- The Washington Times - Saturday, July 19, 2003

LAWRENCE, Kan. (AP) — The institute named for Bob Dole will be about the study of politics, but the celebration will be more about the former U.S. senator’s fellow World War II veterans than the man himself.

That’s the way he wants it for the dedication of the Robert J. Dole Institute of Politics on the University of Kansas campus Tuesday, Mr. Dole’s 80th birthday.

“We are the disappearing generation,” Mr. Dole, Kansas Republican, said of World War II veterans in a telephone interview from his Washington office. “We are sort of passing the torch.”

As an Army officer, Mr. Dole was wounded while serving in Italy and required years of therapy. But his right arm remained unusable, forcing him to change plans from medicine to law. He also chairs the World War II Memorial Commission, which is building a monument in Washington. His wife, Elizabeth Dole, is a senator from her home state of North Carolina and former president of the American Red Cross.

The tribute to Mr. Dole started yesterday in the afternoon in a large, air-conditioned tent where veterans recounted the war. Speaking during the four days will be Medal of Honor recipients, Navajo Code Talkers, members of the Doolittle Raiders, Tuskeegee airmen and former prisoners of war.

Inside the institute, on a 400-square-foot wall, will be 960 8-by-10 photographs of Kansans who served in World War II. Mr. Dole said he hopes to obtain more photographs to display.

Mr. Dole’s Army uniform, the dog tags he wore when wounded in Italy and his Purple Heart medal will be displayed in front of a large stained-glass window of the American flag, flanked by two 10-foot metal beams from the ruins of New York’s World Trade Center.

On display in 18 showcases are scores of items from Mr. Dole’s years in his hometown of Russell, his war years and his political career — as a legislator, county attorney, representative, senator, Senate majority leader and the 1996 Republican presidential candidate.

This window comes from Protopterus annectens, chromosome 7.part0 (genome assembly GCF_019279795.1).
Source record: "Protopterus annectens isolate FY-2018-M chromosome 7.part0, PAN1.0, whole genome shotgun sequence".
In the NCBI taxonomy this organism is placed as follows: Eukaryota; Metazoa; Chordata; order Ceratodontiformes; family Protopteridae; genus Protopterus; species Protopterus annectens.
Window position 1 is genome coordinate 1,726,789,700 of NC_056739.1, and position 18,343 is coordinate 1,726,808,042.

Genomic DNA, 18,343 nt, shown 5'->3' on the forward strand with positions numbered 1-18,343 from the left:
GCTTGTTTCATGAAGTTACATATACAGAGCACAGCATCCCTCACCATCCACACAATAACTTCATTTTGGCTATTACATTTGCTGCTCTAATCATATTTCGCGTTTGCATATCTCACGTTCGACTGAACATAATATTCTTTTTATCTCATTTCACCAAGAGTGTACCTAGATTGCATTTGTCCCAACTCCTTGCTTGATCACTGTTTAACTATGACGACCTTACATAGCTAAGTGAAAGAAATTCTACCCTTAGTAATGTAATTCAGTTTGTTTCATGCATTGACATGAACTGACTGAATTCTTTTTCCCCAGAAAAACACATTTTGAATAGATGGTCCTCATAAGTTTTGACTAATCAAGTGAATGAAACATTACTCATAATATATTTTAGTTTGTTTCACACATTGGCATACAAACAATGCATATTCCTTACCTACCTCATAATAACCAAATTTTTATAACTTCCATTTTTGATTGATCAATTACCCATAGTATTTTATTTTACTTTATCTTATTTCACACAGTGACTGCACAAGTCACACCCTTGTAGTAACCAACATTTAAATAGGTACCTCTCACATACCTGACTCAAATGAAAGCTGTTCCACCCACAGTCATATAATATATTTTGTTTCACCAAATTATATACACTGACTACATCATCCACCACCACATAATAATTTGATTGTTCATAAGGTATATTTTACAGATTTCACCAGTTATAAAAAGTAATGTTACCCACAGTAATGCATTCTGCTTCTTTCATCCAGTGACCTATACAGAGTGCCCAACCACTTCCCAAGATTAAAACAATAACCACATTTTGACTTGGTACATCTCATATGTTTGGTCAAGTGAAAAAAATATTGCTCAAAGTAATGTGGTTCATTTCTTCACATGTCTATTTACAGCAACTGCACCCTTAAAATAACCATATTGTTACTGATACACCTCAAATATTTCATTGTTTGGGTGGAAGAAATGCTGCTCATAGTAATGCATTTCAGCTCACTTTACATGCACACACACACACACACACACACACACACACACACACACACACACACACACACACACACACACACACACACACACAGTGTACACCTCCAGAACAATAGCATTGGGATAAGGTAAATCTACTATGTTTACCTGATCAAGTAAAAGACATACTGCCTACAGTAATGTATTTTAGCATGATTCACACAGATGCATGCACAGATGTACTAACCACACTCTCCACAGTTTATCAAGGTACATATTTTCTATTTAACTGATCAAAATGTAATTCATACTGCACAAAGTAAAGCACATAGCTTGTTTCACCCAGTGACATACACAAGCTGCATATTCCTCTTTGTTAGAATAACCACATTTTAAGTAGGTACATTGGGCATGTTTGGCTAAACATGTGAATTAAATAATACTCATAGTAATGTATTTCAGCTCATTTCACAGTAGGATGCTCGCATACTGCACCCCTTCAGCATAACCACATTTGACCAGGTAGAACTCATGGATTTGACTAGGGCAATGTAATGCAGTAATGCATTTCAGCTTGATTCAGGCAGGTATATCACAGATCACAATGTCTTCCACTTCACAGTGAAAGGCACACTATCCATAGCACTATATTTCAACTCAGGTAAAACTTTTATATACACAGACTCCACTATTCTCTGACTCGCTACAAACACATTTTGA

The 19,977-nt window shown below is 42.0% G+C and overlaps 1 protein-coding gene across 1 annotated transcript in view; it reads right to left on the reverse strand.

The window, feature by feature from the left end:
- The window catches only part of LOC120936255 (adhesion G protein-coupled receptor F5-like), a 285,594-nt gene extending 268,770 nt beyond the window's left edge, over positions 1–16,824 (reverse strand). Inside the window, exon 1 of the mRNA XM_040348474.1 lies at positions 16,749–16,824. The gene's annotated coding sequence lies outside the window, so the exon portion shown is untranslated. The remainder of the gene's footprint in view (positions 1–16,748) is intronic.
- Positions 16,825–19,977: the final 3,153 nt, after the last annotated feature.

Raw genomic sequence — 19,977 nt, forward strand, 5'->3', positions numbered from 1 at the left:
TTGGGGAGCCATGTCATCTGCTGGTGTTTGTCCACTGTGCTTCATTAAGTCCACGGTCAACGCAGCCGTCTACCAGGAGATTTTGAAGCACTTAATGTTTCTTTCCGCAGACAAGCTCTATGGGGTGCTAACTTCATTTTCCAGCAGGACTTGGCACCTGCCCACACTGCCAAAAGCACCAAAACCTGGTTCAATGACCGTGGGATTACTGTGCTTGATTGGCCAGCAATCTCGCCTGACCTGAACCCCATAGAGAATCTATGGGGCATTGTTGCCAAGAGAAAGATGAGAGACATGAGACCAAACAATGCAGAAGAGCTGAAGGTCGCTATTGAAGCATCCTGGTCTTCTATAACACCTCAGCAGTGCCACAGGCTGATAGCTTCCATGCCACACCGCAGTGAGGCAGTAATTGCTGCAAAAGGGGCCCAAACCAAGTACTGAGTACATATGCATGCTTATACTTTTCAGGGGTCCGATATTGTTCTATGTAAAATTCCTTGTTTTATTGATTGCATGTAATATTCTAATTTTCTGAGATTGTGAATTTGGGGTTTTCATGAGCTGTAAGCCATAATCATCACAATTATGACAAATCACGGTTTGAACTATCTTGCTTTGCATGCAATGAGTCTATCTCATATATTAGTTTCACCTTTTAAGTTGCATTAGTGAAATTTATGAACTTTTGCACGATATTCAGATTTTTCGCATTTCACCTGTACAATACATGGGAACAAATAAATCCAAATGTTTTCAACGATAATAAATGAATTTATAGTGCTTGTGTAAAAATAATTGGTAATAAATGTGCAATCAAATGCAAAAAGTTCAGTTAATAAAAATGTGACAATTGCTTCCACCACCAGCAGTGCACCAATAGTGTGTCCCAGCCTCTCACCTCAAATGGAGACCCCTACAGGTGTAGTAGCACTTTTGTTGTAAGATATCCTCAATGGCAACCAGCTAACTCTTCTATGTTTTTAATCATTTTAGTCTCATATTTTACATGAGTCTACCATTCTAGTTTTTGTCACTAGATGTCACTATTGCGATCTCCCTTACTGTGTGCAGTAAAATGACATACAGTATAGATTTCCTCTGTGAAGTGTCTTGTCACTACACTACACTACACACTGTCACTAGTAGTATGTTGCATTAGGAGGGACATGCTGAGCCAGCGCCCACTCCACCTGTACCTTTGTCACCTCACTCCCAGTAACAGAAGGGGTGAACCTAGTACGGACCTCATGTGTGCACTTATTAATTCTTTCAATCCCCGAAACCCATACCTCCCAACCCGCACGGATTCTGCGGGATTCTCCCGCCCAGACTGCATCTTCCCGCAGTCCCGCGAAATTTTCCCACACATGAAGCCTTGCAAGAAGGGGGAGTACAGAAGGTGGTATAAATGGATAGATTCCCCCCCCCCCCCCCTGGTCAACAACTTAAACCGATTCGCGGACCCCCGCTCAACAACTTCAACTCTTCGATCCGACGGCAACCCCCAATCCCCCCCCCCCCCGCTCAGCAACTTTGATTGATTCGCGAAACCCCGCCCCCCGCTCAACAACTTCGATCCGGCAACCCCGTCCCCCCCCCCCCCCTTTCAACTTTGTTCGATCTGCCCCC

Items include the cigar box used to collect donations at a Russell drugstore for the “Bob Dole Fund” after the war. Throughout the years, Mr. Dole kept that box on his desk as a reminder of those who helped him when he needed it.

Scores of dignitaries — including former Presidents Jimmy Carter and Gerald R. Ford, and former Sen. George S. McGovern — are scheduled to be on hand along with friends and family of Mr. Dole. National Security Adviser Condoleezza Rice will represent the White House.

Tomorrow former New York Mayor Rudolph W. Giuliani will receive the first Dole Prize for Leadership, which will be presented annually.

“It’s going to be a show of nonpartisanship, which I think is a good idea from time to time,” Mr. Dole said. “We are getting together as friends.”

Established in 1997, the institute has a goal to encourage student participation and citizen involvement in public service. Construction began in 2001 on the $11 million, 28,000-square-foot building, financed mainly from private donations.

“It’s not going to be about Bob Dole’s politics or about Republican politics. It’s about politics in the generic sense — why it’s important and why people should be involved,” Mr. Dole said.

A key component of the institute as a research center will be 4,100 boxes of Mr. Dole’s personal papers. Institute Director Richard Norton Smith called it the largest collection of congressional papers anywhere.

He said about 200 boxes have been cataloged and that a reading room has been set up for scholars.

Asked whether he knows what was in the boxes, Mr. Dole said, “I think there’s a $100 bill in one of them.”

Each year, the institute will sponsor the Dole Lecture on international politics and the annual Presidential Lecture Series, dealing with the presidency. Academic programs will be added.

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